Think back to our bicep curl example. If we’re to isolate the bicep complex, everything around it must be stable. And lifters must build form from the ground up just like golfers build their swing from the ground up, so with lifting it all starts with posture, balance, and core strength. To understand the importance of the ground up approach, try doing bicep curls with your back against a wall so that your body can’t sway forward or backward. Notice how much harder this is. Without swaying momentum, the bicep becomes more isolated and must work harder, creating greater load and maximizing hypertrophy. Now stand away from the wall and do the curl, note the need for an upright posture, a balanced stance, and a strong core to keep from swaying. This is all part of the stabilization process.
In stabilizing, holding a strong core is critical, and we do this by pulling in our stomach and by squeezing our glutes together. This activates the torso core stabilizer muscles and will keep your body from moving at the waist and will also keep your spine and your back straight.
Now do the curl standing sideways next to a mirror and watch you elbow. Does it move forward and backward with each rep? If so, you need to engage your shoulder muscles to stabilize and stop the arm sway. Put a small piece of tape on your shirt at the bottom-most elbow position and watch to ensure the elbow does not move from this spot. If you’ve eliminated body sway and elbow movement, then you have successfully isolated the bicep complex and are maximizing muscle load with each rep.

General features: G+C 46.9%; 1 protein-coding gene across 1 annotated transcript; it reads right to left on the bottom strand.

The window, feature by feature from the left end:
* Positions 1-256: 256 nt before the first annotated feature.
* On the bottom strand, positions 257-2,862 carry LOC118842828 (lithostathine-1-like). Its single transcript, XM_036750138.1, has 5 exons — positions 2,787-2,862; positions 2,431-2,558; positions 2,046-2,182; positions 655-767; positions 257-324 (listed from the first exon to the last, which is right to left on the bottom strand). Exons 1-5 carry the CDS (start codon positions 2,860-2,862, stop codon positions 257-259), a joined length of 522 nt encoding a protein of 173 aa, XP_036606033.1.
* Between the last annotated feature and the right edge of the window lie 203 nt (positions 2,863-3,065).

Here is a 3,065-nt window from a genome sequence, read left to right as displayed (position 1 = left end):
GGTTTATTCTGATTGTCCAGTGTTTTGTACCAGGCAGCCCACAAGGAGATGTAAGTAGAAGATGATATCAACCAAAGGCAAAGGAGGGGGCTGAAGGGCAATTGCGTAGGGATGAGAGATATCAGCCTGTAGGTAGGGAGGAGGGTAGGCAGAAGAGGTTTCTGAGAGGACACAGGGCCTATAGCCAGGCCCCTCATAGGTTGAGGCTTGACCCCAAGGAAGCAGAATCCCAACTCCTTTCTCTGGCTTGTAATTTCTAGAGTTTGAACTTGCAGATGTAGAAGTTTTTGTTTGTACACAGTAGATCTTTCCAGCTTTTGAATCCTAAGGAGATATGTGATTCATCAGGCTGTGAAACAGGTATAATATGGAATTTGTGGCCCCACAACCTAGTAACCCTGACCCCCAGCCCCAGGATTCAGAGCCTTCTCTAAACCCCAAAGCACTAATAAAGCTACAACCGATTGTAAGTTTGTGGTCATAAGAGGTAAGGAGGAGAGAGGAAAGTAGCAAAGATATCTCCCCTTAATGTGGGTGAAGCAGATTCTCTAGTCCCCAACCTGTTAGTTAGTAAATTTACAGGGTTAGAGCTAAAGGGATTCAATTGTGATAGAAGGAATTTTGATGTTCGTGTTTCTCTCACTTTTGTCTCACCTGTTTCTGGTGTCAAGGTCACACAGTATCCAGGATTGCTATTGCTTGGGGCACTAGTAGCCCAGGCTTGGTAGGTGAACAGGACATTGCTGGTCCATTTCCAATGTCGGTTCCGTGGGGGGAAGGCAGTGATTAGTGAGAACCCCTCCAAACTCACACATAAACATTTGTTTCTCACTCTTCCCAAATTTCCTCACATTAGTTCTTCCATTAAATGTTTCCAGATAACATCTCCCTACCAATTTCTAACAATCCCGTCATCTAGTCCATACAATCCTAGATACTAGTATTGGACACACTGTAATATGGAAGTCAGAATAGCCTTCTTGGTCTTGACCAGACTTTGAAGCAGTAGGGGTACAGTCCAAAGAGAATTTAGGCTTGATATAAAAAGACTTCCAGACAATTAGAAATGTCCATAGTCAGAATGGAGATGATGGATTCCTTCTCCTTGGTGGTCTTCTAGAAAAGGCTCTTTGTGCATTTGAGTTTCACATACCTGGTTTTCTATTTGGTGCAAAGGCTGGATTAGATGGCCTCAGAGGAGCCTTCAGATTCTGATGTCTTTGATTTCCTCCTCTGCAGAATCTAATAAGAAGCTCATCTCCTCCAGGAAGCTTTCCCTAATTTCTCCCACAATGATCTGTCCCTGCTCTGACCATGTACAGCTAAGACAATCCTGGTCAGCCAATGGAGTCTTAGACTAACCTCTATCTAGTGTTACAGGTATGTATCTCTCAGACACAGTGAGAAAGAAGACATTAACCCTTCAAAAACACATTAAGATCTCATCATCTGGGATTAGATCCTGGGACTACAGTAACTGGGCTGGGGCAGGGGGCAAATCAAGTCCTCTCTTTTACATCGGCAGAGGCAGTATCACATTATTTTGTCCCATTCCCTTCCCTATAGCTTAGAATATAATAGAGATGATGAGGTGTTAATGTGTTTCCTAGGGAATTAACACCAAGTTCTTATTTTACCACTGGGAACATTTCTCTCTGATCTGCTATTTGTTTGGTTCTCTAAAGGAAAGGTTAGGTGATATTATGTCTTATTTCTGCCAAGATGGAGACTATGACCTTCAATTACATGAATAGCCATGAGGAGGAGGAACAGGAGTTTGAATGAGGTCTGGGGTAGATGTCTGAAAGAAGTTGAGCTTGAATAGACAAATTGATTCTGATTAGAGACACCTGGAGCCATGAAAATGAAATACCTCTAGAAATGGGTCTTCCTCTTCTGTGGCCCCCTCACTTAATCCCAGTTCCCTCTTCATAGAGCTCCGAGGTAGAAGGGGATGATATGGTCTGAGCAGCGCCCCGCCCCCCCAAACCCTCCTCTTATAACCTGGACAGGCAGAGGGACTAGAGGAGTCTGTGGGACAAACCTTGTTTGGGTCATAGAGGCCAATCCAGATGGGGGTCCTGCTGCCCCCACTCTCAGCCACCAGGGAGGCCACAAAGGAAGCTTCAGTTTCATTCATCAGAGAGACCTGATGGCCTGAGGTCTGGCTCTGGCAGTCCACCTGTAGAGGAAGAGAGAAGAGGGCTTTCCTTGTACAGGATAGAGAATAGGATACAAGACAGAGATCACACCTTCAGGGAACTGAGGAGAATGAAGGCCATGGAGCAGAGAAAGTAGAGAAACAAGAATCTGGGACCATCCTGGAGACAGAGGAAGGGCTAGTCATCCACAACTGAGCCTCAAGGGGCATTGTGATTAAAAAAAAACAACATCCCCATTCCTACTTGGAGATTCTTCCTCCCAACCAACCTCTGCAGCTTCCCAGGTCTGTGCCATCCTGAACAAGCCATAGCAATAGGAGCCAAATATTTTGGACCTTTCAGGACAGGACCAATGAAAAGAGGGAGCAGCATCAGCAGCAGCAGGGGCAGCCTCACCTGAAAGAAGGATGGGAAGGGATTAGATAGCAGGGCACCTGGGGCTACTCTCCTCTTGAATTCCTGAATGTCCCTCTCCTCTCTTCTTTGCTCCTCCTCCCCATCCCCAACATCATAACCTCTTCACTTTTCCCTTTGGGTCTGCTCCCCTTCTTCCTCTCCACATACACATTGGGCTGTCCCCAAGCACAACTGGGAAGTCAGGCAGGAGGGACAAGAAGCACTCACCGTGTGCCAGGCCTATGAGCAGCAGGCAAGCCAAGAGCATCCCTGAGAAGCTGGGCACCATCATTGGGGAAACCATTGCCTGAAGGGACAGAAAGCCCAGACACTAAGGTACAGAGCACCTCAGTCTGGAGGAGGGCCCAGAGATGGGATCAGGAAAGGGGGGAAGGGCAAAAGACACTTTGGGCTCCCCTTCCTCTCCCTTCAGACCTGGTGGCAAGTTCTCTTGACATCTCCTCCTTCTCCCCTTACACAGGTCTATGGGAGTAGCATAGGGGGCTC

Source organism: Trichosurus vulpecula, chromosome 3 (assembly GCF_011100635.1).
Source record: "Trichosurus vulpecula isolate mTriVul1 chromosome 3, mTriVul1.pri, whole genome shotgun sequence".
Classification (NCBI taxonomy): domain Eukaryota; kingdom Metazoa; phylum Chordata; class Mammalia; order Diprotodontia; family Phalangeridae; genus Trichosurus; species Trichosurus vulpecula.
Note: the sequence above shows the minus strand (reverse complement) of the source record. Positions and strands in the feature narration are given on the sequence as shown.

Get your full range of motion and cadence
Another major sin we see created by ego lifters is limited range of motion. They load up with so much weight that their entire kinetic chain, much less their target muscles, can’t handle the weight, and they compensate by shortening the muscle’s range of motion, sometimes by over half. This misses the opportunity to develop the muscle’s full strength and mobility potential. Worse yet, shortened reps lead to shortened muscles, creating imbalances that effect everything from symmetrical appearance to potentially causing injuries.
Additionally, ego lifters tend to rush their cadence and focus mostly on the reps concentric, or contracting portion. This leaves out two important aspects of the rep: the isometric portion where we freeze and hold the fully contracted muscle, and the eccentric portion, where the target muscle is used as brake against gravity. All three repetition aspects best mimic real life application and, when used in resistance training, can best maximize the muscle-building potential of each rep. Besides, rushing through jerky reps using too much weight puts tremendous stress on the joints and connective tissues, and who wants to be forced out for weeks while an inflamed tendon or torn muscle heals?
We only have so much time in the gym and we only perform so many reps per set. Using proper form can maximize the strength and muscle-building impact of each rep. So assuming an exercise targeting a specific muscle runs 4 sets of 10 reps, lighten the weight so you can use perfect form on every rep, even when fourth-set failure comes. Especially for masters-levels athletes, form is key to avoiding injury to vulnerable areas like joints and tendons. Avoid the urge to force the rep by breaking form and watch your muscles grow. Remember, when it comes to lifting it’s how, not how much!